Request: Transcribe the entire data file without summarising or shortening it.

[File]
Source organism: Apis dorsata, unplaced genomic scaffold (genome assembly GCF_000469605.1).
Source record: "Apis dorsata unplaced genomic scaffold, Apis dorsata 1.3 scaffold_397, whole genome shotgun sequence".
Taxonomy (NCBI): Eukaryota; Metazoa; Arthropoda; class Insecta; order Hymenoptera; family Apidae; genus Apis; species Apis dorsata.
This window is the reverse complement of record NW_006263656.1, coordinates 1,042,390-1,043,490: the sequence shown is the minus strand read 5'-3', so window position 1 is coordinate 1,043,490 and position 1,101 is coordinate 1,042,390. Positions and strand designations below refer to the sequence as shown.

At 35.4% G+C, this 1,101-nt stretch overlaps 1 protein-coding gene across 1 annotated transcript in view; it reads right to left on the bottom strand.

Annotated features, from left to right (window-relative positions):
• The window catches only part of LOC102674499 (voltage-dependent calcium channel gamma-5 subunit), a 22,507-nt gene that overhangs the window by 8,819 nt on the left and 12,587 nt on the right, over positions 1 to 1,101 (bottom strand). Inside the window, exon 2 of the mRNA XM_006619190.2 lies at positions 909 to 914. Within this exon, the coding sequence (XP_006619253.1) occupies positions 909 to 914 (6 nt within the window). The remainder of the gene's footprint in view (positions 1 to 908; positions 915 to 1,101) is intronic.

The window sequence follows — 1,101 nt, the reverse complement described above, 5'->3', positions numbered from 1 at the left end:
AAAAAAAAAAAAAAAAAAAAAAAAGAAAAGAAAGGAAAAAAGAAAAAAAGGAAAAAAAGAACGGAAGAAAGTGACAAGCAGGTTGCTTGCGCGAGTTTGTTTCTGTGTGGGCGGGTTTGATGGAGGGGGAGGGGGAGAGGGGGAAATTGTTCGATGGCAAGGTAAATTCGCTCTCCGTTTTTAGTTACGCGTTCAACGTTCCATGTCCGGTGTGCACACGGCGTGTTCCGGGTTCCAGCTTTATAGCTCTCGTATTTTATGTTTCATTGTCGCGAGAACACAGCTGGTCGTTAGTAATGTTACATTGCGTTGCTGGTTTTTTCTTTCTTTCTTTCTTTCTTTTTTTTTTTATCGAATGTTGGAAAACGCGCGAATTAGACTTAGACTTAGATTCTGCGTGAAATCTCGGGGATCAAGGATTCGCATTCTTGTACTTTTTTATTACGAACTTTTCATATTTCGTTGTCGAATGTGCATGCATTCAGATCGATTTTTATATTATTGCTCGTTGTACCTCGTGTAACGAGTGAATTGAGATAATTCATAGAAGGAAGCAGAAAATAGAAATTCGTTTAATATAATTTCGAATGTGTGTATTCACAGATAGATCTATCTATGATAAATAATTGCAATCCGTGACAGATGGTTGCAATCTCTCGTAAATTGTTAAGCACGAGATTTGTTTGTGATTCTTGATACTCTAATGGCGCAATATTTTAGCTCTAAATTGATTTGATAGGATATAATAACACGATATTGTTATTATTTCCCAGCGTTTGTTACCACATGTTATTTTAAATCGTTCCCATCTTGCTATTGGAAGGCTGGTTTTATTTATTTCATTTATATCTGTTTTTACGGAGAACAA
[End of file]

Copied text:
Source organism: Apis dorsata, unplaced genomic scaffold (genome assembly GCF_000469605.1).
Source record: "Apis dorsata unplaced genomic scaffold, Apis dorsata 1.3 scaffold_397, whole genome shotgun sequence".
Taxonomy (NCBI): Eukaryota; Metazoa; Arthropoda; class Insecta; order Hymenoptera; family Apidae; genus Apis; species Apis dorsata.
This window is the reverse complement of record NW_006263656.1, coordinates 1,042,390-1,043,490: the sequence shown is the minus strand read 5'-3', so window position 1 is coordinate 1,043,490 and position 1,101 is coordinate 1,042,390. Positions and strand designations below refer to the sequence as shown.

At 35.4% G+C, this 1,101-nt stretch overlaps 1 protein-coding gene across 1 annotated transcript in view; it reads right to left on the bottom strand.

Annotated features, from left to right (window-relative positions):
• The window catches only part of LOC102674499 (voltage-dependent calcium channel gamma-5 subunit), a 22,507-nt gene that overhangs the window by 8,819 nt on the left and 12,587 nt on the right, over positions 1 to 1,101 (bottom strand). Inside the window, exon 2 of the mRNA XM_006619190.2 lies at positions 909 to 914. Within this exon, the coding sequence (XP_006619253.1) occupies positions 909 to 914 (6 nt within the window). The remainder of the gene's footprint in view (positions 1 to 908; positions 915 to 1,101) is intronic.

The window sequence follows — 1,101 nt, the reverse complement described above, 5'->3', positions numbered from 1 at the left end:
AAAAAAAAAAAAAAAAAAAAAAAAGAAAAGAAAGGAAAAAAGAAAAAAAGGAAAAAAAGAACGGAAGAAAGTGACAAGCAGGTTGCTTGCGCGAGTTTGTTTCTGTGTGGGCGGGTTTGATGGAGGGGGAGGGGGAGAGGGGGAAATTGTTCGATGGCAAGGTAAATTCGCTCTCCGTTTTTAGTTACGCGTTCAACGTTCCATGTCCGGTGTGCACACGGCGTGTTCCGGGTTCCAGCTTTATAGCTCTCGTATTTTATGTTTCATTGTCGCGAGAACACAGCTGGTCGTTAGTAATGTTACATTGCGTTGCTGGTTTTTTCTTTCTTTCTTTCTTTCTTTTTTTTTTTATCGAATGTTGGAAAACGCGCGAATTAGACTTAGACTTAGATTCTGCGTGAAATCTCGGGGATCAAGGATTCGCATTCTTGTACTTTTTTATTACGAACTTTTCATATTTCGTTGTCGAATGTGCATGCATTCAGATCGATTTTTATATTATTGCTCGTTGTACCTCGTGTAACGAGTGAATTGAGATAATTCATAGAAGGAAGCAGAAAATAGAAATTCGTTTAATATAATTTCGAATGTGTGTATTCACAGATAGATCTATCTATGATAAATAATTGCAATCCGTGACAGATGGTTGCAATCTCTCGTAAATTGTTAAGCACGAGATTTGTTTGTGATTCTTGATACTCTAATGGCGCAATATTTTAGCTCTAAATTGATTTGATAGGATATAATAACACGATATTGTTATTATTTCCCAGCGTTTGTTACCACATGTTATTTTAAATCGTTCCCATCTTGCTATTGGAAGGCTGGTTTTATTTATTTCATTTATATCTGTTTTTACGGAGAACAA